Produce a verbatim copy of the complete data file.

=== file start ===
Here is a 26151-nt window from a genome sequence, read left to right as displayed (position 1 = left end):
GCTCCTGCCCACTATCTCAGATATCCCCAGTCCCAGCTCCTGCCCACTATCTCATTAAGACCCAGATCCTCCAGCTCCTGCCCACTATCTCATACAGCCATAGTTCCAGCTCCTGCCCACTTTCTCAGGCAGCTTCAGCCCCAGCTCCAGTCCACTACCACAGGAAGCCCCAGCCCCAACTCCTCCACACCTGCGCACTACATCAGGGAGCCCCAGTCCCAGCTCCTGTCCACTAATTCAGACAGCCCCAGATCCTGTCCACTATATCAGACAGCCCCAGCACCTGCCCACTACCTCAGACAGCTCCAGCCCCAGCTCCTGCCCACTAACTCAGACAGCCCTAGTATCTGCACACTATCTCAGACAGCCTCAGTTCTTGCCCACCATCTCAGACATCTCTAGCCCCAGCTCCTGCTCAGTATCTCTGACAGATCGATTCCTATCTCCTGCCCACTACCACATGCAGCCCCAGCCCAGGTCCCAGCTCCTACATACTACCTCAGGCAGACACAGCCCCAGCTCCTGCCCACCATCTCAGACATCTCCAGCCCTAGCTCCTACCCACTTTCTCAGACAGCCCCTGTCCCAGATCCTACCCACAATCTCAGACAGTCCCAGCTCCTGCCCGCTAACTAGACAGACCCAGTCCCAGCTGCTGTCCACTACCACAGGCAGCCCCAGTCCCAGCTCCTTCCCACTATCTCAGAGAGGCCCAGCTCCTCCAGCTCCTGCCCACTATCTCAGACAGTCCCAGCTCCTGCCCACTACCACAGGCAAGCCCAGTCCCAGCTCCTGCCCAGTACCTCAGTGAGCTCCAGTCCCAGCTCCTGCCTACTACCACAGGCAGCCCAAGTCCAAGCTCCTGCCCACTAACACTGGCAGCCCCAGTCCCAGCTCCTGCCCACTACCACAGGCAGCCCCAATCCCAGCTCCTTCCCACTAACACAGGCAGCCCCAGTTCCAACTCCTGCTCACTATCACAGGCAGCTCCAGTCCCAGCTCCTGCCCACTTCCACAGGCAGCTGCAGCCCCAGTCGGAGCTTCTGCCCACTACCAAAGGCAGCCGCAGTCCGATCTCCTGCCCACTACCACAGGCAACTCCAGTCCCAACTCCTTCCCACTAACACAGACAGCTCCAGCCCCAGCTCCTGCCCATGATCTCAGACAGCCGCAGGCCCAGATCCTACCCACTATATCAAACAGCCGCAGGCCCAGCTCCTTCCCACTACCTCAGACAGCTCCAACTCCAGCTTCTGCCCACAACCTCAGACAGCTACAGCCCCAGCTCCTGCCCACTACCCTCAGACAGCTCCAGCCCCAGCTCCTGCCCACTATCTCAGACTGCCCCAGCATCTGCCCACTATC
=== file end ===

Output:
Here is a 26151-nt window from a genome sequence, read left to right as displayed (position 1 = left end):
GCTCCTGCCCACTATCTCAGATATCCCCAGTCCCAGCTCCTGCCCACTATCTCATTAAGACCCAGATCCTCCAGCTCCTGCCCACTATCTCATACAGCCATAGTTCCAGCTCCTGCCCACTTTCTCAGGCAGCTTCAGCCCCAGCTCCAGTCCACTACCACAGGAAGCCCCAGCCCCAACTCCTCCACACCTGCGCACTACATCAGGGAGCCCCAGTCCCAGCTCCTGTCCACTAATTCAGACAGCCCCAGATCCTGTCCACTATATCAGACAGCCCCAGCACCTGCCCACTACCTCAGACAGCTCCAGCCCCAGCTCCTGCCCACTAACTCAGACAGCCCTAGTATCTGCACACTATCTCAGACAGCCTCAGTTCTTGCCCACCATCTCAGACATCTCTAGCCCCAGCTCCTGCTCAGTATCTCTGACAGATCGATTCCTATCTCCTGCCCACTACCACATGCAGCCCCAGCCCAGGTCCCAGCTCCTACATACTACCTCAGGCAGACACAGCCCCAGCTCCTGCCCACCATCTCAGACATCTCCAGCCCTAGCTCCTACCCACTTTCTCAGACAGCCCCTGTCCCAGATCCTACCCACAATCTCAGACAGTCCCAGCTCCTGCCCGCTAACTAGACAGACCCAGTCCCAGCTGCTGTCCACTACCACAGGCAGCCCCAGTCCCAGCTCCTTCCCACTATCTCAGAGAGGCCCAGCTCCTCCAGCTCCTGCCCACTATCTCAGACAGTCCCAGCTCCTGCCCACTACCACAGGCAAGCCCAGTCCCAGCTCCTGCCCAGTACCTCAGTGAGCTCCAGTCCCAGCTCCTGCCTACTACCACAGGCAGCCCAAGTCCAAGCTCCTGCCCACTAACACTGGCAGCCCCAGTCCCAGCTCCTGCCCACTACCACAGGCAGCCCCAATCCCAGCTCCTTCCCACTAACACAGGCAGCCCCAGTTCCAACTCCTGCTCACTATCACAGGCAGCTCCAGTCCCAGCTCCTGCCCACTTCCACAGGCAGCTGCAGCCCCAGTCGGAGCTTCTGCCCACTACCAAAGGCAGCCGCAGTCCGATCTCCTGCCCACTACCACAGGCAACTCCAGTCCCAACTCCTTCCCACTAACACAGACAGCTCCAGCCCCAGCTCCTGCCCATGATCTCAGACAGCCGCAGGCCCAGATCCTACCCACTATATCAAACAGCCGCAGGCCCAGCTCCTTCCCACTACCTCAGACAGCTCCAACTCCAGCTTCTGCCCACAACCTCAGACAGCTACAGCCCCAGCTCCTGCCCACTACCCTCAGACAGCTCCAGCCCCAGCTCCTGCCCACTATCTCAGACTGCCCCAGCATCTGCCCACTATC